Search Images Maps Play YouTube News Gmail Drive More »
Sign in
Screen reader users: click this link for accessible mode. Accessible mode has the same essential features but works better with your reader.

Patents

  1. Advanced Patent Search
Publication numberUS7130830 B2
Publication typeGrant
Application numberUS 10/263,548
Publication dateOct 31, 2006
Filing dateOct 2, 2002
Priority dateOct 9, 2001
Fee statusPaid
Also published asUS20030069850, US20070220012
Publication number10263548, 263548, US 7130830 B2, US 7130830B2, US-B2-7130830, US7130830 B2, US7130830B2
InventorsJohn W. L. Ogilvie
Original AssigneeOgilvie John W L
Export CitationBiBTeX, EndNote, RefMan
External Links: USPTO, USPTO Assignment, Espacenet
Providing notice of patent rights
US 7130830 B2
Abstract
The present invention provides tools and techniques for providing users of devices with actual notice of patent rights by displaying applicable patents, or by allowing users to indicate they have previously reviewed those patents, or both, before permitting use of core features of the device.
Images(2)
Previous page
Next page
Claims(14)
1. A method for providing notice of patent rights, comprising the computer-implemented steps of:
presenting a notice to a device user indicating that the device is subject to rights under a patent; and
preventing, through program code/hardware restrictions, user access to at least one feature of the device unless and until an indication is made that the user has reviewed the patent;
and at least one of: displaying a copy of the patent to the user in response to the user following a hyperlink, allowing the user to assert that the user has previously reviewed the patent; and then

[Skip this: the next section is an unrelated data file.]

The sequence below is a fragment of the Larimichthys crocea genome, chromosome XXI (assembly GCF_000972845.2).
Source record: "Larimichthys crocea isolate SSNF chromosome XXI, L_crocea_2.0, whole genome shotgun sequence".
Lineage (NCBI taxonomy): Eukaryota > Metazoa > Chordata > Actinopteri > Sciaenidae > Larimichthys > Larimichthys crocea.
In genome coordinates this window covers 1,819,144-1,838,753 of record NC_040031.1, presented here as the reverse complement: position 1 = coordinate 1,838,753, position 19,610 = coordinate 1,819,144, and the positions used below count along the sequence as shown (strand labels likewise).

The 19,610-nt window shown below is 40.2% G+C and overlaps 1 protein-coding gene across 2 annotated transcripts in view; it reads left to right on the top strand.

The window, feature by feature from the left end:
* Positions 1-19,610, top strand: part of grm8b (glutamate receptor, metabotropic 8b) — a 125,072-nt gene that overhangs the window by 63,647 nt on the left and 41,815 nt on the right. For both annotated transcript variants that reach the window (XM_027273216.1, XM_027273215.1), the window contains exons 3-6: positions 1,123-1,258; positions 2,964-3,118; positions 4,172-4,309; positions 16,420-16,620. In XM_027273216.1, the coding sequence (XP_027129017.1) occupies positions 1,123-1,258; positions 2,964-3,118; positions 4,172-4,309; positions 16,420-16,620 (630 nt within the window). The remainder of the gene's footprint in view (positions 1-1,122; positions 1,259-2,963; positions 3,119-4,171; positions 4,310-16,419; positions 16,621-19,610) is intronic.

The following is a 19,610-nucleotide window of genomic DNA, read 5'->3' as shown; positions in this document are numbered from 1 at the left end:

allowing the user access to the feature, said access having been previously prevented by the preventing step;
thereby confirming that the user has actual notice of the patent and its purported coverage of the device.
2. The method of claim 1, wherein the device comprises at least one of computer software, a computer processor, and a network connection.
3. The method of claim 1, further comprising the step of presenting an infringement warning to the user.
4. The method of claim 1, further comprising the step of presenting license information to the user, thereby assisting the user in determining whether the user has a license under the patent.
5. The method of claim 1, further comprising the step of presenting patentee contact information to the user.
6. The method of claim 1, further comprising the step of maintaining a log indicating at least an indication of the user's identity, the indication comprising at least one of a name, an address, a customer number, an account number, an email address, an IP address, or a domain name that is associated with the user.
7. The method of claim 1, further comprising at least one of: emailing a copy of the patent to the user, printing the patent for the user.
8. The method of claim 1, wherein the device includes a program and the preventing step is performed on at least one of the following: on an installation of the program, on a first attempted execution of the program, or on a first attempted execution of the program by the user.
9. A device configured to provide notice of patent rights, comprising:
a notice to a user of the device indicating that the device is subject to rights under a patent;